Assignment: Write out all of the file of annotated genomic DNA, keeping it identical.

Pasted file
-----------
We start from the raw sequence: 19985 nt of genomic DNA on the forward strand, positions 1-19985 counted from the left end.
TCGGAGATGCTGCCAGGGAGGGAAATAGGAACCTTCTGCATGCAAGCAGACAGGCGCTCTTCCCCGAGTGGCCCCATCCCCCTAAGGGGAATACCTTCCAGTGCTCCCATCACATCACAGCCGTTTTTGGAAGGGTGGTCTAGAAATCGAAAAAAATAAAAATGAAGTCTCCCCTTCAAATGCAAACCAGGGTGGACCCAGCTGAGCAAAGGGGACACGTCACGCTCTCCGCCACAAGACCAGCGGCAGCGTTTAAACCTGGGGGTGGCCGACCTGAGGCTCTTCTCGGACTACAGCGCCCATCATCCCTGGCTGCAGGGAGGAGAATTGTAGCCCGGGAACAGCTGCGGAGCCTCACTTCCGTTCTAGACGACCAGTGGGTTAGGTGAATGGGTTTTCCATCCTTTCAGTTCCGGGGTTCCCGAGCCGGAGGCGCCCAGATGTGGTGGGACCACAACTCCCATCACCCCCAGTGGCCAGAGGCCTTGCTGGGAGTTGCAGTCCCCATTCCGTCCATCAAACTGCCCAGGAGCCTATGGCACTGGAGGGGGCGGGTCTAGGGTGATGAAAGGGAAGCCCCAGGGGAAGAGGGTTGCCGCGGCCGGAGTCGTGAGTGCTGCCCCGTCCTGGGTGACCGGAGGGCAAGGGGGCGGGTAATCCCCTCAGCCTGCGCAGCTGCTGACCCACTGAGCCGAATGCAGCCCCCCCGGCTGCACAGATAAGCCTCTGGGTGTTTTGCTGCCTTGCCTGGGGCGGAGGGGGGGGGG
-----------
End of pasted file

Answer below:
We start from the raw sequence: 19985 nt of genomic DNA on the forward strand, positions 1-19985 counted from the left end.
TCGGAGATGCTGCCAGGGAGGGAAATAGGAACCTTCTGCATGCAAGCAGACAGGCGCTCTTCCCCGAGTGGCCCCATCCCCCTAAGGGGAATACCTTCCAGTGCTCCCATCACATCACAGCCGTTTTTGGAAGGGTGGTCTAGAAATCGAAAAAAATAAAAATGAAGTCTCCCCTTCAAATGCAAACCAGGGTGGACCCAGCTGAGCAAAGGGGACACGTCACGCTCTCCGCCACAAGACCAGCGGCAGCGTTTAAACCTGGGGGTGGCCGACCTGAGGCTCTTCTCGGACTACAGCGCCCATCATCCCTGGCTGCAGGGAGGAGAATTGTAGCCCGGGAACAGCTGCGGAGCCTCACTTCCGTTCTAGACGACCAGTGGGTTAGGTGAATGGGTTTTCCATCCTTTCAGTTCCGGGGTTCCCGAGCCGGAGGCGCCCAGATGTGGTGGGACCACAACTCCCATCACCCCCAGTGGCCAGAGGCCTTGCTGGGAGTTGCAGTCCCCATTCCGTCCATCAAACTGCCCAGGAGCCTATGGCACTGGAGGGGGCGGGTCTAGGGTGATGAAAGGGAAGCCCCAGGGGAAGAGGGTTGCCGCGGCCGGAGTCGTGAGTGCTGCCCCGTCCTGGGTGACCGGAGGGCAAGGGGGCGGGTAATCCCCTCAGCCTGCGCAGCTGCTGACCCACTGAGCCGAATGCAGCCCCCCCGGCTGCACAGATAAGCCTCTGGGTGTTTTGCTGCCTTGCCTGGGGCGGAGGGGGGGGGG